AVERY COUNTY — Two planes were flown into the World Trade Center 18 years ago on Sept. 11. The incident would become known as the single largest terrorist attack on American soil in the country’s history.
The attacks killed nearly 3,000, injured more than 6,000, caused serious health consequences for others and stunned the entire country.
Avery County is hundreds of miles from New York City, but everyone was affected by the attacks.
“We were upstairs at the courthouse annex, probably where Avery Communications is right now, working in the tax office that morning,” County Manager Philip Barrier said.
Barrier was the county tax administrator at that point. He said the communications director at the time came to the tax office and said there had been a terrible plane crash in New York City.
“A couple of us gathered around and looked at the TV for a few minutes, and that’s when we realized that the second tower had been hit,” Barrier said. “It just gave you a feeling of uncertainty and fear, and a lot of prayers went up. You kind of didn’t know what to do for the rest of the day. We were just kind of all numb.”
Barrier said in the aftermath the same day it felt strange working when it seemed like you should be doing something for someone else, and there was a loss of purpose. He told his staff if anyone wanted to go home they should. That night, there were prayer vigils at flagpoles and places of worship across the area.
Barrier said in the days following there was a sense of patriotism and love for the country, that unimportant things fell to the wayside.
“I was in a teachers meeting,” Avery Middle School social studies teacher Mark Guinn said.
A call came in from the office saying to turn the TV on.
“Right when I turned the TV on, the second plane hit,” Guinn said.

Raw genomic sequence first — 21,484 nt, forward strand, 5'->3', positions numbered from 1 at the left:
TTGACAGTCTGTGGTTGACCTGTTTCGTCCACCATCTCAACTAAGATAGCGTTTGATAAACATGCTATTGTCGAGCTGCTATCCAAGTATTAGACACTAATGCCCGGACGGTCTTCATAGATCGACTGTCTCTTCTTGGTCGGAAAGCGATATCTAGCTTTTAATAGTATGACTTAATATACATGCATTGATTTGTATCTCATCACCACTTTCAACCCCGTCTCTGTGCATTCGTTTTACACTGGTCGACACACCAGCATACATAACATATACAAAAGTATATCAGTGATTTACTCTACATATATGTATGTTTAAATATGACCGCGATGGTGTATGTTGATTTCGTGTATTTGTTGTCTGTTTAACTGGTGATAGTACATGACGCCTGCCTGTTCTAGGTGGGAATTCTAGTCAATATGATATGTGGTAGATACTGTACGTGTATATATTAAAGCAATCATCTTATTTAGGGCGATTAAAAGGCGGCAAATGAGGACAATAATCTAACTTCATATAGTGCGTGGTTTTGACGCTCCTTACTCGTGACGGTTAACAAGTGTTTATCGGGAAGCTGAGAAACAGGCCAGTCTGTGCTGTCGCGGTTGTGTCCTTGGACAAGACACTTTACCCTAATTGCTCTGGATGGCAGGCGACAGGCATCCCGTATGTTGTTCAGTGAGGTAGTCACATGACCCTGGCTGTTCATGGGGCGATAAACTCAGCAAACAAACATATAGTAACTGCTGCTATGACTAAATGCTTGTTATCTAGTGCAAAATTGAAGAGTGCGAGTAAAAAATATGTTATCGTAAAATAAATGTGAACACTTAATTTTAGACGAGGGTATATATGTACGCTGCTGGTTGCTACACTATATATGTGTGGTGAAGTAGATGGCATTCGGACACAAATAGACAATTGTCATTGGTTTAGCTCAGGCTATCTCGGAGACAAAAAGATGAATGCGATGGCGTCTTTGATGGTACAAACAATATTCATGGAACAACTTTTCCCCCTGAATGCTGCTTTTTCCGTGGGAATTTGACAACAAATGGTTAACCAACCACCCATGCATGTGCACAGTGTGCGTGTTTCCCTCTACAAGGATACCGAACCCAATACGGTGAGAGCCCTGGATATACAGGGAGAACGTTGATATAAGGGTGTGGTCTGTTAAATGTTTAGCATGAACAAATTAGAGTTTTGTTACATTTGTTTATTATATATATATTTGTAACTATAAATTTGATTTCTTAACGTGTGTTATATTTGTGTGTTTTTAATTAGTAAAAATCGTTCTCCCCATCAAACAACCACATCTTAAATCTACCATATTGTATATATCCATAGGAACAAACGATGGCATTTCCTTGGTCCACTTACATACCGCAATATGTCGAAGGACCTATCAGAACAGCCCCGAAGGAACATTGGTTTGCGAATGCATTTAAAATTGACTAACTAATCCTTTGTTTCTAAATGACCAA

His students were in Encore classes at the time, and were only a few minutes from returning to the regular classes.
“Here’s a teachable moment, but what do I even say?” Guinn said.
Guinn told his students a historic moment just happened. He left the TV in the classroom turned on for the students for a few minutes. The students had many questions.
“Nobody really understood what was going on at first,” Guinn said, adding the students were afraid and eerily quiet. Many students were signed out and went home that day. One student’s aunt was a flight attendant on Flight 93.
At the time, Guinn’s family was having the grade work finished on the yard of their new home they had yet to move into. When he got home that day, in an area where there is normally air traffic, it was eerily quiet. All flights were grounded in the aftermath.
“It was a beautiful day,” Guinn said. “Normally you’re going to see planes go through.”
His wife wondered if they would be able to move into their new house, wondering about the potential scale of a war and what implications the attacks would have for the country.
Guinn said the students were friendlier to each other in the aftermath and everyone at the school was more concerned with others.
“The good in people really did come out during that time,” Guinn said, adding sometimes we go day-to-day without realizing what a wonderful place we live in.